With the forthcoming closure of Hollywood co-working space io/LA, many of the startups working out of the office have already found new homes.
FilmBreak, which is developing online marketing and distribution services for filmmakers, has moved to CrossCampus in Santa Monica along with fellow startup Rhovit, an online entertainment marketplace. A handful of other teams are also apparently working out of the CrossCampus space.
“In the short few weeks that we’ve been there, we absolutely love it,” said Darren Marble, co-founder and chief executive of FilmBreak. “But truthfully, io/LA was a really special place. The connections we made there were invaluable.”
The Business Journal reported Wednesday that io/LA will close its doors when its lease ends after this week.
Io/LA was founded last April as an L.A. outpost for San Francisco startup program i/o Ventures, which was started by Aber Whitcom, Ashwin Navin and others. Whitcom, a co-founder of Myspace, spearheaded the creation of io/LA with actor-producers Chris Gartin and Donovan Leitch.
The part co-working space, part startup incubator, part café occupied the bottom floor of a Hollywood Boulevard office building. It subleased the space, which doubled as an event venue, from WeWork, a shared-office service based in New York.
Whitcom told the Business Journal that io/LA turned over its space to WeWork. Io/LA companies that choose to stay in Hollywood will now rent their work areas from WeWork.
“All of the members have the option to stay in their current environment,” he wrote in an email. “Some have moved on but many have decided to stay in the current space.”
The Business Journal has obtained a copy of an email that Gartin sent to io/LA members last week informing them of the shutdown. In the letter, Gartin said WeWork would begin signing up tenants for its co-working service without interruption.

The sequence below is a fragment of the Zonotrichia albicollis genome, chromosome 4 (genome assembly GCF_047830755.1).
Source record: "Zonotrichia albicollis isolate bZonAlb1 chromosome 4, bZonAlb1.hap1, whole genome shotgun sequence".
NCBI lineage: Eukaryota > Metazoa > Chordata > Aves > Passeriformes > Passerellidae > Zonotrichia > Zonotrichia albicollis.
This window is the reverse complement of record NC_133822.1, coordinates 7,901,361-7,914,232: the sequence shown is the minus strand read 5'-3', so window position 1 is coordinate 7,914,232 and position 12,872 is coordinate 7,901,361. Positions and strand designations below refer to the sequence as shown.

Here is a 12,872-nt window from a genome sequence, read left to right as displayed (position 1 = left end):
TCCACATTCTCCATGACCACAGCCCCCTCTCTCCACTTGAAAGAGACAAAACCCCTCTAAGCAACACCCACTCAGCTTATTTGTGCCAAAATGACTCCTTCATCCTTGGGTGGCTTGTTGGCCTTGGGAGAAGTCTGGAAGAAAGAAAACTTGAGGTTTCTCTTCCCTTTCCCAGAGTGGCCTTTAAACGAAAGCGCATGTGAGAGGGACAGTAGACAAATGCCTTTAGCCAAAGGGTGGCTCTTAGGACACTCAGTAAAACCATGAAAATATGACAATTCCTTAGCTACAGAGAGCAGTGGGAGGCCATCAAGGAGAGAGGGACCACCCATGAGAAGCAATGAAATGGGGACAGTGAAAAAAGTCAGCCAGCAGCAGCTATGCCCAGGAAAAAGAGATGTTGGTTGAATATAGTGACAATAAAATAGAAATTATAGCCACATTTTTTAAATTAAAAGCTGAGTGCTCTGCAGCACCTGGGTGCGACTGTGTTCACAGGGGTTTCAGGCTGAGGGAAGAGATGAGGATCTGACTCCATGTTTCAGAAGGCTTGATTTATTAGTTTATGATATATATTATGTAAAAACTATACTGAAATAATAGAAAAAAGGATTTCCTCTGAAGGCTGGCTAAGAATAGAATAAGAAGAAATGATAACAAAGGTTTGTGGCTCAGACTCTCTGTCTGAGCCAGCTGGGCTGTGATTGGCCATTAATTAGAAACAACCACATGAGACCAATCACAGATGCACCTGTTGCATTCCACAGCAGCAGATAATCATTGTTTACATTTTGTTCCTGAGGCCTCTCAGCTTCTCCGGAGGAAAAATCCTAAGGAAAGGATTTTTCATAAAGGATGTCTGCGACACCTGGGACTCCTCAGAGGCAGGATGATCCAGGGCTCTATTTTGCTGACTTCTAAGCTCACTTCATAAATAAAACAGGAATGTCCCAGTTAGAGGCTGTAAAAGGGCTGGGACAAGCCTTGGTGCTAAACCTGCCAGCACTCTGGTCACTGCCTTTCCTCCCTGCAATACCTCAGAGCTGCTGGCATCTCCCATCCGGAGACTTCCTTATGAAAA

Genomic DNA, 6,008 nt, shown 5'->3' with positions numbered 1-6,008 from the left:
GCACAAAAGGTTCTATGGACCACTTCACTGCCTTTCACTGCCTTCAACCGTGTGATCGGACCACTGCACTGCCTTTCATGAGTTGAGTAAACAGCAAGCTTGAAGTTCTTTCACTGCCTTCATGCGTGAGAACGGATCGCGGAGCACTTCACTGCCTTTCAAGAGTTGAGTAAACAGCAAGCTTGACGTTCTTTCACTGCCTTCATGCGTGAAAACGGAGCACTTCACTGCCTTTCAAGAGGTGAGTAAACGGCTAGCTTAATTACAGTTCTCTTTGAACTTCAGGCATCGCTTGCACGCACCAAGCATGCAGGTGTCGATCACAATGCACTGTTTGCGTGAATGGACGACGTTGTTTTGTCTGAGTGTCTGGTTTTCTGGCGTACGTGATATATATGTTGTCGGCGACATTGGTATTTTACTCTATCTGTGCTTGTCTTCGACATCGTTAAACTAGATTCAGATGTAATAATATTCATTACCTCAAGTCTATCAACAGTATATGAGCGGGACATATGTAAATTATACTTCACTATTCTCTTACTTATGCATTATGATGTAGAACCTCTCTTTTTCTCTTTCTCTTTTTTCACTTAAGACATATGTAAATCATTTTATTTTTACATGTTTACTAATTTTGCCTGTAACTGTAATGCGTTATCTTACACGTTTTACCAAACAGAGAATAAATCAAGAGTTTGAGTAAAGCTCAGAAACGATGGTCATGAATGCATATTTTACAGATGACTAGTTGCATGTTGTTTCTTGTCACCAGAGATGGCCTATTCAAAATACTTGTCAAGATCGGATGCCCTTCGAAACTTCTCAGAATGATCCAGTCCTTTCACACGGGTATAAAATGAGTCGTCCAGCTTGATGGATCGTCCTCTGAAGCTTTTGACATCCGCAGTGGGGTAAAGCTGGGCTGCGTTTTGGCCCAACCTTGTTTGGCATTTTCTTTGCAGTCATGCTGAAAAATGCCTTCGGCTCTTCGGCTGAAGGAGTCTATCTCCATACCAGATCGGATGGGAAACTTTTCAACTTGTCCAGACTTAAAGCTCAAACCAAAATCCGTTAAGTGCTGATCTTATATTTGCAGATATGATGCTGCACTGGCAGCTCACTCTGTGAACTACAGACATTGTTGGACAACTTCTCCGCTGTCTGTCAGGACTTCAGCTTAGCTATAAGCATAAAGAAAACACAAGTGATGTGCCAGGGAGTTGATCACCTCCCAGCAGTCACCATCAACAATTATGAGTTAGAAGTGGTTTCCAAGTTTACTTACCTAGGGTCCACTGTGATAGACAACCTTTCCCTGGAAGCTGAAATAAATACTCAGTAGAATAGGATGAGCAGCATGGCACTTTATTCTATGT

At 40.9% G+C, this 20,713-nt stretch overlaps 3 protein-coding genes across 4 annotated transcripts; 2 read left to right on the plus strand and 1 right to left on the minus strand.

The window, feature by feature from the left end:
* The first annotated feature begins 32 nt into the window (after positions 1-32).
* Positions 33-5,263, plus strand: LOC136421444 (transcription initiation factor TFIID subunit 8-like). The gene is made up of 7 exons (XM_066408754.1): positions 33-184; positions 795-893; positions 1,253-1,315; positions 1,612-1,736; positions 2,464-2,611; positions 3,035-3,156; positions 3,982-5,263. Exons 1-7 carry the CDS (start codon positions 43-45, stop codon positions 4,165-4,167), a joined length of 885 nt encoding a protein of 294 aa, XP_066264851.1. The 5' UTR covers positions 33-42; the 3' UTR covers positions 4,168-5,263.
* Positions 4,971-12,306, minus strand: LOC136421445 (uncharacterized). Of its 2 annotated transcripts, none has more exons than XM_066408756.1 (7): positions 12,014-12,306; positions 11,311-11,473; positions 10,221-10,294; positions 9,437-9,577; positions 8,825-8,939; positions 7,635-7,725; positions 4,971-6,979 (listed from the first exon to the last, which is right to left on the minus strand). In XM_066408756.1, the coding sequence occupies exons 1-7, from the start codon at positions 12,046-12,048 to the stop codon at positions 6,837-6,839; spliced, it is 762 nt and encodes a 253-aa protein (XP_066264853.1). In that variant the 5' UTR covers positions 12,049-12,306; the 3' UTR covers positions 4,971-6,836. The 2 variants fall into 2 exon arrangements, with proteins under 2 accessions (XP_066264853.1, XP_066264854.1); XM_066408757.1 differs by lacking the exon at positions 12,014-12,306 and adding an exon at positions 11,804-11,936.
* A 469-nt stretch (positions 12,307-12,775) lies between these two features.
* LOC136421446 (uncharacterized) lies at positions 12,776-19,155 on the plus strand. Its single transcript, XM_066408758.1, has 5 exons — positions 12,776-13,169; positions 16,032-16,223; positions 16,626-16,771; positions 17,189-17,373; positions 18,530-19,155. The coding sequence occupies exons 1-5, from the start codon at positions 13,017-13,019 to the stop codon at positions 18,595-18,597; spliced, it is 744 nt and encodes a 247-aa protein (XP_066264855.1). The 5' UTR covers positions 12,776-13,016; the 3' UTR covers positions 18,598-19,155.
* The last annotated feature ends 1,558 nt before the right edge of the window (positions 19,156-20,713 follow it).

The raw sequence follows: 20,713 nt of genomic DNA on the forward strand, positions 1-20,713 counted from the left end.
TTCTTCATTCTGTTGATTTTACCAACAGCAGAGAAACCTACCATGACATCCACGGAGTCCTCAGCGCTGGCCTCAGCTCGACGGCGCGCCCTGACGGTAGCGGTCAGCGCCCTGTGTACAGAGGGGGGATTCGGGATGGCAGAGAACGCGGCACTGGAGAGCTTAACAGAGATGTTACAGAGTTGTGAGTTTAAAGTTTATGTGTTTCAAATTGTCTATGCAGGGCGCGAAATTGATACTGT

Gartin also addressed io/LA’s decision to close.
“As you know, Ashwin and Aber both have wonderfully successful companies with which they are pretty occupied, and I have an acting career on hold, kids (my two little startups) and other personal projects pulling at me,” he wrote in the email. “It has become clear to us that this is the best decision for the time being.”
But sources familiar with the situation said WeWork also weighed into the decision. The company may have been frustrated that io/LA was never able to raise the funds to launch a successful incubator program.
Whitcom, however, denied those claims.
“The incubator program has always been self-funded by the partners,” he wrote in an email. “The main reason was that all of the partners became too busy with other projects to contribute in a meaningful way. The program wouldn't be as successful as it has in the past if we weren't hands on with the companies.”
WeWork took over part of io/LA’s ground floor space last month to build out an office for one of its tenants.
Marble said the change affected io/LA’s collaborative environment.
“It sucked all the creativity and community out of the space,” he said. “It was extraordinarily frustrating to all the io/LA community members.”